The Role Of The Attorney For The Children

Most contested custody cases will involve the appointment by the Court of an Attorney For The Children ("AFC"). If the case is pending in the Family Court the attorney's fees are paid by the State. If the appointment is in the Supreme Court (usually in a pending contested divorce case) the fees are paid by the parties in accordance with a Court Order allocating the fee.

If the children are old enough to express their preferences, it is the job of the AFC to advocate for their desires. So if a child tells their attorney that they want to continue living with one parent or that they are more comfortable with one parent over the other, the AFC is to be their advocate. However, there are exceptions where the AFC may substitute their own judgment for the desire of the child. The exceptions are very limited and include the following:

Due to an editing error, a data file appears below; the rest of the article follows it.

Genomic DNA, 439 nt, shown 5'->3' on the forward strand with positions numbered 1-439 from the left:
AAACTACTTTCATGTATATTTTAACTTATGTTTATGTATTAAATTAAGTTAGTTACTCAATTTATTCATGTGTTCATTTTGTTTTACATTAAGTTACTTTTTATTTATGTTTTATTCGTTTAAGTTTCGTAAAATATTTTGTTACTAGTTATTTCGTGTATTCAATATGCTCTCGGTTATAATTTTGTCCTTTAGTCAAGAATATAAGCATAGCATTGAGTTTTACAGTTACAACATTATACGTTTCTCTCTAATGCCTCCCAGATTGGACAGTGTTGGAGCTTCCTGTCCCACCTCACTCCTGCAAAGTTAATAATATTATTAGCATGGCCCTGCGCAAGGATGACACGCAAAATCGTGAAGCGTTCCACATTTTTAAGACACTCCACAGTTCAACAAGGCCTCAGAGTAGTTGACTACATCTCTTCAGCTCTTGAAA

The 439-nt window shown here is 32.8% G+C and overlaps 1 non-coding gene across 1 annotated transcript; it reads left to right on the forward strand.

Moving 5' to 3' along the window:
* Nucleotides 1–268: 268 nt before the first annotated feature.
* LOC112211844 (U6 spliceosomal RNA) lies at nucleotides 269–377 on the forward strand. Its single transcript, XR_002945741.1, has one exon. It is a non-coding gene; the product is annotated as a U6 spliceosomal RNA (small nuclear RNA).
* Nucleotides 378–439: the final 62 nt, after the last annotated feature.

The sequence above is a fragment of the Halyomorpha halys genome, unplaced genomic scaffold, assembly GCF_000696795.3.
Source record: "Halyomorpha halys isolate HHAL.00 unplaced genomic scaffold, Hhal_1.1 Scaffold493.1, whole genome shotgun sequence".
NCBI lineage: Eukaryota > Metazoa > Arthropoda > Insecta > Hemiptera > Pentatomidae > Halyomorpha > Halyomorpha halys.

1. If the attorney believes that the child lacks the capacity for knowing, voluntary and considered judgment;

2. If following the child's wishes would likely result in a substantial risk of imminent serious harm to the child.

So if the child is too young to have stated wishes or lacks the intelligence to understand the issue or the child's wish would place the child in danger, then the AFC must disclose the child's wishes and then explain why the attorney for the child is substituting their professional judgment.

Recently the Appellate Division reversed a trial decision of a change of custody because while the AFC stated the children's preferences, the AFC did not properly advocate at the trial for the children's preferences. The AFC did not offer evidence to support the children's wishes and was believed by the Appellate Division to have in conjunction with the other parent's attorney to have objected and attempted to make it more difficult for the parent that the children desired to live with to introduce and present evidence.

The Appellate Division reversed the decision, sent the case back for a new trial and ordered the appointment of a different AFC. While such a decision is somewhat rare, the AFC is constrained to work within the rules of representation and can only go against their client's wishes in limited circumstances.